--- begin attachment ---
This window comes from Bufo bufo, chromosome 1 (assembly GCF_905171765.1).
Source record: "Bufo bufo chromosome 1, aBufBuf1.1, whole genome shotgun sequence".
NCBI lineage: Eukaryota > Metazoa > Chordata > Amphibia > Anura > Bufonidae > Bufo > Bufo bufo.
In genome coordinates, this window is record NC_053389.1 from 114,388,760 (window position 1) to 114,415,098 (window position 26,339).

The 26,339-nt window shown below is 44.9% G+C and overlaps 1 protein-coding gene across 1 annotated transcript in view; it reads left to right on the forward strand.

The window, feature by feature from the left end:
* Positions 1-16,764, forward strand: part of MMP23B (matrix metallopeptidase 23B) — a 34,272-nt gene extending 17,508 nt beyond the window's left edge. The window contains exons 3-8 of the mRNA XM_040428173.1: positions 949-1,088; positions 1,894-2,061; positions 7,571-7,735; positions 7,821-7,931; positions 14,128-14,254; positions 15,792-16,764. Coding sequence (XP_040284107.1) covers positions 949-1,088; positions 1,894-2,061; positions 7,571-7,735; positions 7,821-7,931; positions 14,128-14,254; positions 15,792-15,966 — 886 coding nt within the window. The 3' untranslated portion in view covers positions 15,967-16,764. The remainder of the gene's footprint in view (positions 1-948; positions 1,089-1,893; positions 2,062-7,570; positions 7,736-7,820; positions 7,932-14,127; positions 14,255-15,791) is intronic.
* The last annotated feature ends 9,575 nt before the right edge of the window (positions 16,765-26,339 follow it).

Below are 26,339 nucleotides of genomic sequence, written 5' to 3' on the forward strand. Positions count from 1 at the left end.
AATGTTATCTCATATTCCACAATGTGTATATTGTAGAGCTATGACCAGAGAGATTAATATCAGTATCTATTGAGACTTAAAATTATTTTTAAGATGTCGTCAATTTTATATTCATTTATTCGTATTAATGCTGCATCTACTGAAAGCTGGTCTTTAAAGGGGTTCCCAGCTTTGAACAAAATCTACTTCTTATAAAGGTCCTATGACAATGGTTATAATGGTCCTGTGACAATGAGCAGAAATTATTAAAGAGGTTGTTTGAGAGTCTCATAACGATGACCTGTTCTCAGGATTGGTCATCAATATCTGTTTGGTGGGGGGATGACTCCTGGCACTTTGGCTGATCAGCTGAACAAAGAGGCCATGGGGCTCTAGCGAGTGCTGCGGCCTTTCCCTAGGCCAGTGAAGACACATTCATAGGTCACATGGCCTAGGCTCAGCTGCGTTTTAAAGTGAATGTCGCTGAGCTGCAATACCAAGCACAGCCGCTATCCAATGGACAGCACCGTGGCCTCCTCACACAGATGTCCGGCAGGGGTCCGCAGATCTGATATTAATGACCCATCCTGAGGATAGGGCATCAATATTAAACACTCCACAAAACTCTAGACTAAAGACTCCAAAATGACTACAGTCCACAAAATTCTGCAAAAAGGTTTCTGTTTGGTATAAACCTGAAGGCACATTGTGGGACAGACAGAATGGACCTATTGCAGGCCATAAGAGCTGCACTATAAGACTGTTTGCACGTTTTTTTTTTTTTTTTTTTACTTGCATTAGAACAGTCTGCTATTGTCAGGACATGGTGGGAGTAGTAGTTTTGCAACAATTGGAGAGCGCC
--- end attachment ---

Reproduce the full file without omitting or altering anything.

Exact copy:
This window comes from Bufo bufo, chromosome 1 (assembly GCF_905171765.1).
Source record: "Bufo bufo chromosome 1, aBufBuf1.1, whole genome shotgun sequence".
NCBI lineage: Eukaryota > Metazoa > Chordata > Amphibia > Anura > Bufonidae > Bufo > Bufo bufo.
In genome coordinates, this window is record NC_053389.1 from 114,388,760 (window position 1) to 114,415,098 (window position 26,339).

The 26,339-nt window shown below is 44.9% G+C and overlaps 1 protein-coding gene across 1 annotated transcript in view; it reads left to right on the forward strand.

The window, feature by feature from the left end:
* Positions 1-16,764, forward strand: part of MMP23B (matrix metallopeptidase 23B) — a 34,272-nt gene extending 17,508 nt beyond the window's left edge. The window contains exons 3-8 of the mRNA XM_040428173.1: positions 949-1,088; positions 1,894-2,061; positions 7,571-7,735; positions 7,821-7,931; positions 14,128-14,254; positions 15,792-16,764. Coding sequence (XP_040284107.1) covers positions 949-1,088; positions 1,894-2,061; positions 7,571-7,735; positions 7,821-7,931; positions 14,128-14,254; positions 15,792-15,966 — 886 coding nt within the window. The 3' untranslated portion in view covers positions 15,967-16,764. The remainder of the gene's footprint in view (positions 1-948; positions 1,089-1,893; positions 2,062-7,570; positions 7,736-7,820; positions 7,932-14,127; positions 14,255-15,791) is intronic.
* The last annotated feature ends 9,575 nt before the right edge of the window (positions 16,765-26,339 follow it).

Below are 26,339 nucleotides of genomic sequence, written 5' to 3' on the forward strand. Positions count from 1 at the left end.
AATGTTATCTCATATTCCACAATGTGTATATTGTAGAGCTATGACCAGAGAGATTAATATCAGTATCTATTGAGACTTAAAATTATTTTTAAGATGTCGTCAATTTTATATTCATTTATTCGTATTAATGCTGCATCTACTGAAAGCTGGTCTTTAAAGGGGTTCCCAGCTTTGAACAAAATCTACTTCTTATAAAGGTCCTATGACAATGGTTATAATGGTCCTGTGACAATGAGCAGAAATTATTAAAGAGGTTGTTTGAGAGTCTCATAACGATGACCTGTTCTCAGGATTGGTCATCAATATCTGTTTGGTGGGGGGATGACTCCTGGCACTTTGGCTGATCAGCTGAACAAAGAGGCCATGGGGCTCTAGCGAGTGCTGCGGCCTTTCCCTAGGCCAGTGAAGACACATTCATAGGTCACATGGCCTAGGCTCAGCTGCGTTTTAAAGTGAATGTCGCTGAGCTGCAATACCAAGCACAGCCGCTATCCAATGGACAGCACCGTGGCCTCCTCACACAGATGTCCGGCAGGGGTCCGCAGATCTGATATTAATGACCCATCCTGAGGATAGGGCATCAATATTAAACACTCCACAAAACTCTAGACTAAAGACTCCAAAATGACTACAGTCCACAAAATTCTGCAAAAAGGTTTCTGTTTGGTATAAACCTGAAGGCACATTGTGGGACAGACAGAATGGACCTATTGCAGGCCATAAGAGCTGCACTATAAGACTGTTTGCACGTTTTTTTTTTTTTTTTTTTACTTGCATTAGAACAGTCTGCTATTGTCAGGACATGGTGGGAGTAGTAGTTTTGCAACAATTGGAGAGCGCC